Last year we ran a little series called Ask the Experts where you all wrote in your virtualization related questions and we got them answered by experts at Intel, VMWare as well as our own head of IT/Datacenter - Johan de Gelas.

Given the growing importance of IT/Datacenter technology we wanted to run another round, this time handled exclusively by Johan. The topics are a little broader this time. If you have any virtualization or cloud computing related questions that you'd like to see Johan answer directly just leave them in a comment here. We'll be picking a couple and will answer them next week in a follow up post.

So have at it! Make the questions good - Johan is always up for a challenge :)

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  • Guspaz - Thursday, March 17, 2011 - link

    If you're developing a purely hosted solution, the use of MySQL and other GPL'd software does not require you to GPL your solution. The GPL only covers distribution, and there's no distribution in a hosted scenario.

    In fact, you can even distribute GPL'd software with your proprietary software without GPLing the entire thing as long as you're not directly linking. A client/server relationship (distributing and using MySQL, but connecting through a socket) would not be a problem. Similarly, a lot of libraries are licensed under the LGPL, which *does* allow linking LGPL'd software into non-LGPL software without LGPLing the whole thing.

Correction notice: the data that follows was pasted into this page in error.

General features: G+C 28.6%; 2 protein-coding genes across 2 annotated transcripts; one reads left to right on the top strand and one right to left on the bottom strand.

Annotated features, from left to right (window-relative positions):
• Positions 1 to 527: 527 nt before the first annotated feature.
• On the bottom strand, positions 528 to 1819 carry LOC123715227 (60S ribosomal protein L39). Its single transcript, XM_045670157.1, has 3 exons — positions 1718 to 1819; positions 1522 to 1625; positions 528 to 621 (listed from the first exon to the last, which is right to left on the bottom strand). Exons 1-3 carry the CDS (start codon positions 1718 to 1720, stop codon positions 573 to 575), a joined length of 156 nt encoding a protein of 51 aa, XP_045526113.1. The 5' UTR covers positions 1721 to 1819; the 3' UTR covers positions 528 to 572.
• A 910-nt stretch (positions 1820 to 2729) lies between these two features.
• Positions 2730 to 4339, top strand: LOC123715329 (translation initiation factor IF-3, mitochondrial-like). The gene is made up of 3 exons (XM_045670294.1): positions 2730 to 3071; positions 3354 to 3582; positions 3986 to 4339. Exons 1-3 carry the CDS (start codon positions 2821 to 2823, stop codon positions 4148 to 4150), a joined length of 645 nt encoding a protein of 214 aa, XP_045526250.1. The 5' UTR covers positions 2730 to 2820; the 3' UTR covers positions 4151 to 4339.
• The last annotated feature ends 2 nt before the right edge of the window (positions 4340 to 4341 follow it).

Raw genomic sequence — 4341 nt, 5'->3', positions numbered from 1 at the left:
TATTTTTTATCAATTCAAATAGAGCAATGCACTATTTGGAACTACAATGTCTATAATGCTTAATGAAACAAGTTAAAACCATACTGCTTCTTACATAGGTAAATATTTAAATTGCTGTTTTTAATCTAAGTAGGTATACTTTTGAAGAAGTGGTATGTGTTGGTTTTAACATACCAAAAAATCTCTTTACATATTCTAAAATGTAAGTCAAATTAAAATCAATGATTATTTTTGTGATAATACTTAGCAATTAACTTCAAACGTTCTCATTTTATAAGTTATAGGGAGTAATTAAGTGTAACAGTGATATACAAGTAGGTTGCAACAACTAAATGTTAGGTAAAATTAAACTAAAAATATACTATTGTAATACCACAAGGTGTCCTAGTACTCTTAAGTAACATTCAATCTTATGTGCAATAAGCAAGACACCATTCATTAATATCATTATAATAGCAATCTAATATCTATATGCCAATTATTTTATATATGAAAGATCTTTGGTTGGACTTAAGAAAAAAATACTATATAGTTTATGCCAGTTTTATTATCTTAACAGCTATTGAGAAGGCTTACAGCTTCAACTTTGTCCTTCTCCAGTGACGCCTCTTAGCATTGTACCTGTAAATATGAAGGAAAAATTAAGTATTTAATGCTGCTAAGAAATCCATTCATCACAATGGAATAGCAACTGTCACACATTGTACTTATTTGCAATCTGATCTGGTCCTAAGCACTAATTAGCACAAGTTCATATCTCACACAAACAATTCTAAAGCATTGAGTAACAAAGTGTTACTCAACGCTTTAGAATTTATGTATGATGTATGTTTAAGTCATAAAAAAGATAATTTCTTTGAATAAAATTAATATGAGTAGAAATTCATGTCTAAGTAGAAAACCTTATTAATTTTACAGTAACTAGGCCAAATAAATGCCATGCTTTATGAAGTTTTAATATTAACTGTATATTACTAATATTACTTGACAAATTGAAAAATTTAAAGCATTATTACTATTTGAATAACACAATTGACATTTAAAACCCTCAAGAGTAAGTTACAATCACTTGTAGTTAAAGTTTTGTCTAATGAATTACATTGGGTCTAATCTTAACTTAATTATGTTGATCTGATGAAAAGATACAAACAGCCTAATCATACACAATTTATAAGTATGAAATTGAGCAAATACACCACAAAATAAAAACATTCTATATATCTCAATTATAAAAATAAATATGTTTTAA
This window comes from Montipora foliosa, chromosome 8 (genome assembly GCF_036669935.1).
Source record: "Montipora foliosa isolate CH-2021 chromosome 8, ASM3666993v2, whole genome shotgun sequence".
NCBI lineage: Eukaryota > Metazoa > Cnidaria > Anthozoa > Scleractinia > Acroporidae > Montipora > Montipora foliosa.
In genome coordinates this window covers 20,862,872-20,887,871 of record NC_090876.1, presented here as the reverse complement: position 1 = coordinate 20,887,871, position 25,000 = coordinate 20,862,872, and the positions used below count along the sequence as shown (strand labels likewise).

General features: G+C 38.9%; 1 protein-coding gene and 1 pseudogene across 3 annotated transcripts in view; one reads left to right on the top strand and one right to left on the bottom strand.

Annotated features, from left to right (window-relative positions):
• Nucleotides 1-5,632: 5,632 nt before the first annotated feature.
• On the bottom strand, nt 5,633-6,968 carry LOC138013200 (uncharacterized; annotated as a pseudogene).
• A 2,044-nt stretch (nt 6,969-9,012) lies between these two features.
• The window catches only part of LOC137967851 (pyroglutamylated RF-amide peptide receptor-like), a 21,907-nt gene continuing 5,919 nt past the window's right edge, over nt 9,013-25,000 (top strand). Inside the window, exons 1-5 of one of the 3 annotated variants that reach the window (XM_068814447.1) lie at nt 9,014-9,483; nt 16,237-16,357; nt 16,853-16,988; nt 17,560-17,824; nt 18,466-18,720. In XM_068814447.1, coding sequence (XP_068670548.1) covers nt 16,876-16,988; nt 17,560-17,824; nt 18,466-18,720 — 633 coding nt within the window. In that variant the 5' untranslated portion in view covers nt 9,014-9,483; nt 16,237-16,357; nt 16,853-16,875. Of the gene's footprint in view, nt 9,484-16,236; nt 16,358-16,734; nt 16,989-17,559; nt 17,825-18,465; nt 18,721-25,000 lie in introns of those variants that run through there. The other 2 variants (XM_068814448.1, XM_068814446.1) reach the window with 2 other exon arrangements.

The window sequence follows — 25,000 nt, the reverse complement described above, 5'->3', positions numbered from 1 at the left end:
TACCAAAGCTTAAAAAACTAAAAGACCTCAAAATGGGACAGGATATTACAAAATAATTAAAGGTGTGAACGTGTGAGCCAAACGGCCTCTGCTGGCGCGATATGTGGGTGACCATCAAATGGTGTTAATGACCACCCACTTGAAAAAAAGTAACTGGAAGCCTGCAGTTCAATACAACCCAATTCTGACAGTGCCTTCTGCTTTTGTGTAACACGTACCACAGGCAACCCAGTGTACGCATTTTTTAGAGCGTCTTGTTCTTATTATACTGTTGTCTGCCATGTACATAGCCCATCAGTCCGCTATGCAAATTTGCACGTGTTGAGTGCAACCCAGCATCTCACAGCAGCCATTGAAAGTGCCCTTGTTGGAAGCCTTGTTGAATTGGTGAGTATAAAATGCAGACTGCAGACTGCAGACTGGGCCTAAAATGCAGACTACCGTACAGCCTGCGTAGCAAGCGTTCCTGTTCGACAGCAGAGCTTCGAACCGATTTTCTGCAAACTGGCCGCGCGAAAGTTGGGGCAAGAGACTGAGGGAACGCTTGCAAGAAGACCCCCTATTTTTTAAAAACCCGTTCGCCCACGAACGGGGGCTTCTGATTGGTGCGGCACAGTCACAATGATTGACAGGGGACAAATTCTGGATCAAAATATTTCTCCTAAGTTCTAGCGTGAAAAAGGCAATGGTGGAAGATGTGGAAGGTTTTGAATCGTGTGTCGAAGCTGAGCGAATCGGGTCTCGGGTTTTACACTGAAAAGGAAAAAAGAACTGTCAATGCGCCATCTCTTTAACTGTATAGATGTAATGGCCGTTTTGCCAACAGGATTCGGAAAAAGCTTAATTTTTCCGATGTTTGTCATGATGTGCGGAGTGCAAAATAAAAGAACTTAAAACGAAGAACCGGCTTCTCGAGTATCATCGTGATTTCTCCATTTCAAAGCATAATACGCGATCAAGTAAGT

Reply
  • Jeff7181 - Thursday, March 17, 2011 - link

    I think one of the main benefits of virtualization for a small company is disaster recovery. You can take snapshots of a machine's disks and store them off the box/network or even offsite so in the event of a major virus outbreak or some other system failure, restoring your equipment to a working state is as simple as copying the virtual disk images back to the host. Hell, you could even completely rebuild the host and as long as you have the virtual disk images, you can be right back to where you were previously in a matter of minutes.